Empact Labs | A-Frame 101: How Start Developing WebVR Content Right Now
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how to aframe 101

A-Frame 101: How To Start Developing WebVR Content Right Now

If you want to start developing WebVr content, but don’t know where to start, perhaps it’s time to look at A-Frame.

A-Frame is easy and efficient, and a powerful tool for beginner’s to begin developing WebVR content. A-Frame is open source (Mozilla developed) and is built upon HTML to make it convenient for web developers and graphics designers to explore WebVR.

The most unique feature of A-Frame is the Entity-Component-System (ECS) architecture, giving it a structure to three.js, making it extensible, declarative and highly flexible.

A variety of VR headsets like HTC Vive, Google DayDream, Google Cardboard, and Samsung GearVR are supported by A-Frame. In Virtuleap WebVR Hackathon, nine out of the ten winning projects used A-Frame.

The Entity-Component Framework of A-Frame

*Code examples leave out the opening and closing ‘<>‘ so the plain text will appear in article. Instead, single quotes ” are used.

The A-Frame documentation defines the core ECS terms as follows:

A basic definition of ECS involves:

Entities are container objects into which components can be attached. Entities are the base of all objects in the scene. Without components, entities neither do nor render anything, similar to empty ‘div’ container’s.

Components are reusable modules or data containers that can be attached to entities to provide appearance, behavior, and/or functionality. Components are like plug-and-play for objects. All logic is implemented through components, and we define different types of objects by mixing, matching, and configuring components. Like alchemy!

Systems provide global scope, management, and services for classes of components. Systems are often optional, but we can use them to separate logic and data; systems handle the logic, components act as data containers.

In simple words, Entity is like a real-world object, say, a box, a cylinder, a light source (bulb), a car, a tree, a mountain or a VR controller. Now, to render this object and make it functional, we will attach components to the given entity. Thus, components are like different attributes and characteristics associated with the object that defines its appearance, functionality and behavior.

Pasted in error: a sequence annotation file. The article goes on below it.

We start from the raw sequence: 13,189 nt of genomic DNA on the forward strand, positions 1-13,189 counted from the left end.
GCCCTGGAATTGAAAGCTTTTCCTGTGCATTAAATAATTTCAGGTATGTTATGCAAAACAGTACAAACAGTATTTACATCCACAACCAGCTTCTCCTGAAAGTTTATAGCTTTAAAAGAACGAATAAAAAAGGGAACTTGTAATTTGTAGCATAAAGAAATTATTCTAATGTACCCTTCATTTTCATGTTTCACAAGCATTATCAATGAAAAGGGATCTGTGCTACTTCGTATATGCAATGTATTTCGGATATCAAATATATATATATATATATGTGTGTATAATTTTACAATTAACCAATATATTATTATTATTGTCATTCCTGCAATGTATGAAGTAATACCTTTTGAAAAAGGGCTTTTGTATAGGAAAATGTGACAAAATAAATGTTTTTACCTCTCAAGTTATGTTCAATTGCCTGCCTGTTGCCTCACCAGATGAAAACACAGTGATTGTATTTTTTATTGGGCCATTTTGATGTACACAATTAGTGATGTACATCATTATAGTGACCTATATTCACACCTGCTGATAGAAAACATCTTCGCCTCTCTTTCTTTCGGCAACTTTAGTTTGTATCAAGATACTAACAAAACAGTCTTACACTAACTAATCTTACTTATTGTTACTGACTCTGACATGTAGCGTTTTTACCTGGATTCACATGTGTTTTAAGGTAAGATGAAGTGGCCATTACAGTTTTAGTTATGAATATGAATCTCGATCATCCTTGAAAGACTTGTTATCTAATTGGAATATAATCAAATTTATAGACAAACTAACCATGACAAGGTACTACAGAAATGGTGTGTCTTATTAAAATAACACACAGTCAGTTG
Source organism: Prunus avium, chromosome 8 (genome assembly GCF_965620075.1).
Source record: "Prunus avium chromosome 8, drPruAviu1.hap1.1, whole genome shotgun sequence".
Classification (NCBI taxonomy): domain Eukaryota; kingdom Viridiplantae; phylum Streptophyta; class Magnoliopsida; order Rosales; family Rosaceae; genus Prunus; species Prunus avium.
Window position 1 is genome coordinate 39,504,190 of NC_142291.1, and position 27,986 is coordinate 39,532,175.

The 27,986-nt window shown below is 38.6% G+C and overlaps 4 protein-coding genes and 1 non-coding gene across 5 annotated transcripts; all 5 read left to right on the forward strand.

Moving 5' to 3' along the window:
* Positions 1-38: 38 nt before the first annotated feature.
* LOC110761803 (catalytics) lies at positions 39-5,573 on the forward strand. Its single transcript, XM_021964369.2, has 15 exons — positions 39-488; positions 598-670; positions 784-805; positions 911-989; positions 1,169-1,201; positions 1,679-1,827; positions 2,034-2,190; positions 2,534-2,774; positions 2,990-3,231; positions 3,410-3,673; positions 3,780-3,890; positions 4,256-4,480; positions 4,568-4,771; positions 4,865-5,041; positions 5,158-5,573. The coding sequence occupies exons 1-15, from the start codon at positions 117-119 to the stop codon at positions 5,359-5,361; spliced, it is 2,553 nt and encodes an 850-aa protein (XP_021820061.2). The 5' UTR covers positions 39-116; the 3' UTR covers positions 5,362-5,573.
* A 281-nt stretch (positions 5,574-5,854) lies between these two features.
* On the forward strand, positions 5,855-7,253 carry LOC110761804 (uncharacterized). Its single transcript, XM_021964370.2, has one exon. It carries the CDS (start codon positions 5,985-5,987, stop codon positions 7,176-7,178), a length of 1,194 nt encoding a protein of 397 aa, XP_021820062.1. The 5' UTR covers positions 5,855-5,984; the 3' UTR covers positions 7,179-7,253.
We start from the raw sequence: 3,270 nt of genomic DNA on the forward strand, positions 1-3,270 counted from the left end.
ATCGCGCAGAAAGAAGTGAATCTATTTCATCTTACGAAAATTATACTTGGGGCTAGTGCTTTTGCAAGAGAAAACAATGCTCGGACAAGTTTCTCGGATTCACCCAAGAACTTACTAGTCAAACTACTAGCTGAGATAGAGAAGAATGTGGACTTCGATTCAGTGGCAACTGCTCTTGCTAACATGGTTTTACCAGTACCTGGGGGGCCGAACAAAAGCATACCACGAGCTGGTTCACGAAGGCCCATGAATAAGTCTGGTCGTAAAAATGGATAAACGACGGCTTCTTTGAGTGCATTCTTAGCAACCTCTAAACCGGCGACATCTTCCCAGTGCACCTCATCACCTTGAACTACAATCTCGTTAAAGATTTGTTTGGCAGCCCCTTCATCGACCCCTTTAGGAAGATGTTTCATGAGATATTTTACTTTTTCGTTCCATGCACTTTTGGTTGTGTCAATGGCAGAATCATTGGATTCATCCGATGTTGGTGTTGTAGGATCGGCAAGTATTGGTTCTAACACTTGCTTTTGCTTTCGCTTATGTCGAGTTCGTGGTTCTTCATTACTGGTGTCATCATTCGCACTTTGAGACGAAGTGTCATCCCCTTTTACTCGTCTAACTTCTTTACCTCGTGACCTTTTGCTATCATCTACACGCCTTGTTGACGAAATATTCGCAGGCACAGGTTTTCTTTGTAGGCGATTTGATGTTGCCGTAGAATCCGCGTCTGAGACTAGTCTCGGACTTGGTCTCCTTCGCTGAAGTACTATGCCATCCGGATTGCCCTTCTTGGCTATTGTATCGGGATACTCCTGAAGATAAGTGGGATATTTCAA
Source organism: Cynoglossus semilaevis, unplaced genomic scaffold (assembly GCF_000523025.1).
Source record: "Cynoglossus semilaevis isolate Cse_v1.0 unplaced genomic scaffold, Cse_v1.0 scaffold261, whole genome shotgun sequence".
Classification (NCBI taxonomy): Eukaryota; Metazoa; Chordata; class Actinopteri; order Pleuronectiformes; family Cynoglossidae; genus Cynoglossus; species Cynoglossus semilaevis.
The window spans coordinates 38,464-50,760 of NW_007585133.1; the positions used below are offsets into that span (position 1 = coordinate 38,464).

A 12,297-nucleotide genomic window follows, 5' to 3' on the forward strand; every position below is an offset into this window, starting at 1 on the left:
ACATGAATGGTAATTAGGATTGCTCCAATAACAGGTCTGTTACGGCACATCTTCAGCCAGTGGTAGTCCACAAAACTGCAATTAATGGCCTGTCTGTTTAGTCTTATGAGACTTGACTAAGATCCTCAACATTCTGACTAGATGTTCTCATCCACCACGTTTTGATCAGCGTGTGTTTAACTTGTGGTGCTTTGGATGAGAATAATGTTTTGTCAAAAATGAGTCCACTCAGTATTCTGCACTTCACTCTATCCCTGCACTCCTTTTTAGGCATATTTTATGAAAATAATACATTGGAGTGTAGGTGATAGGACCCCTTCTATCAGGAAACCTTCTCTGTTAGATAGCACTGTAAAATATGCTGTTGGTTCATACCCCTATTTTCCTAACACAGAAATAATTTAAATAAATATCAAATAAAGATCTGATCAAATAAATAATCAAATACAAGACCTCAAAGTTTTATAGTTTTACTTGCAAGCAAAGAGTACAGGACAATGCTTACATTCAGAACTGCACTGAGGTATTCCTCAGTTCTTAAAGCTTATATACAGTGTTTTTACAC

For a simple entity, say box, we can have different components like material, color, position, scale, rotation, light, shadow, etc. Without components, the entities have a void existence. So it is important to define necessary components for a given entity to render it successfully on the screen.

The A-Frame Syntax:

In A-Frame, the entities are represented using the element. Like the attributes that are defined for HTML elements, components with multiple properties are defined for entities with a syntax similar to CSS.
Every entity in A-Frame is attached with an “id” attribute to retrieve it using DOM API. For example:

‘a-grid id=”ground”’

In the demo, the different entities like scene, mixins, light and animation are used.

‘a-scene’ handles all the three.js and WebVR boilerplate to setup canvas, renderer, default camera, light, WebVR Polyfill and UI to call WebVR API.

In A-Frame, Component holds the data. Component is represented by the HTML attribute and the component data is represented by the values of those attributes. The different components used in the demo are camera, light, rotation, scaling, color, position, intensity, material, geometry, height, depth, radius, direction, etc. There are single and multi-property components in A-Frame.

‘a-box’, ‘a-assets’, ‘a-light’, ‘a-mixin’, ‘a-curvedimage’, ‘a-grid’, ‘a-plane’, ‘a-sky’, ‘a-animation’, ‘a-camera’ are the different primitives that implemented in the demo. These primitives are defined inside a scene and can be cascaded in different entities.


Demo site can be seen here.

Maithili Pannase
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